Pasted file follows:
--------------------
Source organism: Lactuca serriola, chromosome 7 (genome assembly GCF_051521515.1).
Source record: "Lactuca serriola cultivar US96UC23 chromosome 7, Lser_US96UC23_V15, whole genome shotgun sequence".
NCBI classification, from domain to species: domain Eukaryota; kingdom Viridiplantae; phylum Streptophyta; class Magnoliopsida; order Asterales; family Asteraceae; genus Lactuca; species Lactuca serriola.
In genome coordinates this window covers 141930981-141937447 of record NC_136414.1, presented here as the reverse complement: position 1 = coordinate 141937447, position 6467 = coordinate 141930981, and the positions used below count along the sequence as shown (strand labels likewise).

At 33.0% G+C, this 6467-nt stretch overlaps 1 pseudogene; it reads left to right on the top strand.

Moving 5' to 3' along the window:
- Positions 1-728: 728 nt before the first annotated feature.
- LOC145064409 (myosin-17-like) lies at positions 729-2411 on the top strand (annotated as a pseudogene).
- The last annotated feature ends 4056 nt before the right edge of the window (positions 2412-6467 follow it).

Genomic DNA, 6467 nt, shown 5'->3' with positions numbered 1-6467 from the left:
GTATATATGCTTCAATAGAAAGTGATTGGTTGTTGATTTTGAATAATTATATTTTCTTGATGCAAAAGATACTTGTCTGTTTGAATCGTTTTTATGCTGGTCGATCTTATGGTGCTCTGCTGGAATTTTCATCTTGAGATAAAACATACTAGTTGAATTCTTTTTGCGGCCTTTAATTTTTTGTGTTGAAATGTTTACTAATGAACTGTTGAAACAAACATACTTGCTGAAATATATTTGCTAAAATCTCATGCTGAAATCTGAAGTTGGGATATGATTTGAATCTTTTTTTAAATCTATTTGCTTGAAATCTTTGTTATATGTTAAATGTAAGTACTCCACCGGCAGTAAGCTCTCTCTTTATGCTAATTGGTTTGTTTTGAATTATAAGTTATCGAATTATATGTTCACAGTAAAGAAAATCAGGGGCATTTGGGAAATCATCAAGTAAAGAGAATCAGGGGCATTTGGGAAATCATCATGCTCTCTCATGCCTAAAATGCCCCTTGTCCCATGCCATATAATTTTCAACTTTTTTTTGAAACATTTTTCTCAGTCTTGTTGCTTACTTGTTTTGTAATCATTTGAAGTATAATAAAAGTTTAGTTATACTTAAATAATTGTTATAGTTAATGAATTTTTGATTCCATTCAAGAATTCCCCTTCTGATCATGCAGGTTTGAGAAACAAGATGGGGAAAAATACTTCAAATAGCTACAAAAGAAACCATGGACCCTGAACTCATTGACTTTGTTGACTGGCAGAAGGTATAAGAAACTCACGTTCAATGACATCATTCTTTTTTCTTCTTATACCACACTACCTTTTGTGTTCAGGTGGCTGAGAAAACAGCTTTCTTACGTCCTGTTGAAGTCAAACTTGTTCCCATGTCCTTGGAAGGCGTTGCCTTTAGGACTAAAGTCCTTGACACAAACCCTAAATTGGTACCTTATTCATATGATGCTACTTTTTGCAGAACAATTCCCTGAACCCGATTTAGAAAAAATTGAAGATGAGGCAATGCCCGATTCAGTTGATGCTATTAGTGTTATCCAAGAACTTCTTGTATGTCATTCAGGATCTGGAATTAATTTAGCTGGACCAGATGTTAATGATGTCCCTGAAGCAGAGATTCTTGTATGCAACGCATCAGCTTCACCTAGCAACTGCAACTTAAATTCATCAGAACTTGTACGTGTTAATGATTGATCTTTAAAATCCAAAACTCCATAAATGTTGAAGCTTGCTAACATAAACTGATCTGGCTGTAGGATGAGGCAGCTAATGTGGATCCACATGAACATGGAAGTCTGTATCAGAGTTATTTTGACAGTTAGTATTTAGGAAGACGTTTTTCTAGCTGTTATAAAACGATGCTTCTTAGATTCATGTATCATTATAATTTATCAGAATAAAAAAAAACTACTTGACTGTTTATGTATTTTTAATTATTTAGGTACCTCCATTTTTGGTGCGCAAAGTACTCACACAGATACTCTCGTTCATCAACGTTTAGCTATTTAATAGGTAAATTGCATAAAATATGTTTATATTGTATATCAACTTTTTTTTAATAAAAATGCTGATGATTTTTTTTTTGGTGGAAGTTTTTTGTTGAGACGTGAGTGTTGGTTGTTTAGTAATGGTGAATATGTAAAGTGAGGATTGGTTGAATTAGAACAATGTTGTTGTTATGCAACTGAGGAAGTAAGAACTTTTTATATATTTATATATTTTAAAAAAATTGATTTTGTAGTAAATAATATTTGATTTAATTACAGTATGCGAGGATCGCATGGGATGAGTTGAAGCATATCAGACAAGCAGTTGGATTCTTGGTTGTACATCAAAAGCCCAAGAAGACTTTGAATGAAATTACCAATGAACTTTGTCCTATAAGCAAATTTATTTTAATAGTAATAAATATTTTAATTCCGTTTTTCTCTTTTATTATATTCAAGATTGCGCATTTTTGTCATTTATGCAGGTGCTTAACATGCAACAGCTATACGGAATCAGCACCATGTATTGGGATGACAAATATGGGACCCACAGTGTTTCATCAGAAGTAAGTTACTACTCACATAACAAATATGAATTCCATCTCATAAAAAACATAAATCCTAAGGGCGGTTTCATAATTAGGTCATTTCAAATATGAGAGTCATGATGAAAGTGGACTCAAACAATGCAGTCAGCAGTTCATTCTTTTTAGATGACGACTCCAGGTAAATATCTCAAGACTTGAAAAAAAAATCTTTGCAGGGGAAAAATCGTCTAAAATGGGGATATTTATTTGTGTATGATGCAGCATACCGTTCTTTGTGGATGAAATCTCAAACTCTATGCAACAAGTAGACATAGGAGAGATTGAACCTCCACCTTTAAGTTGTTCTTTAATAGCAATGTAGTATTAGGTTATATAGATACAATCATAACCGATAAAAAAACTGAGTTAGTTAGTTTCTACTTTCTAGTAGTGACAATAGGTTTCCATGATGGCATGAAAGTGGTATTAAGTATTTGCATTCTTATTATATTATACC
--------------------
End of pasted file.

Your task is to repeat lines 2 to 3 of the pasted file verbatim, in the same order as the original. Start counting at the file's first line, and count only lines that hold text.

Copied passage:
Source record: "Lactuca serriola cultivar US96UC23 chromosome 7, Lser_US96UC23_V15, whole genome shotgun sequence".
NCBI classification, from domain to species: domain Eukaryota; kingdom Viridiplantae; phylum Streptophyta; class Magnoliopsida; order Asterales; family Asteraceae; genus Lactuca; species Lactuca serriola.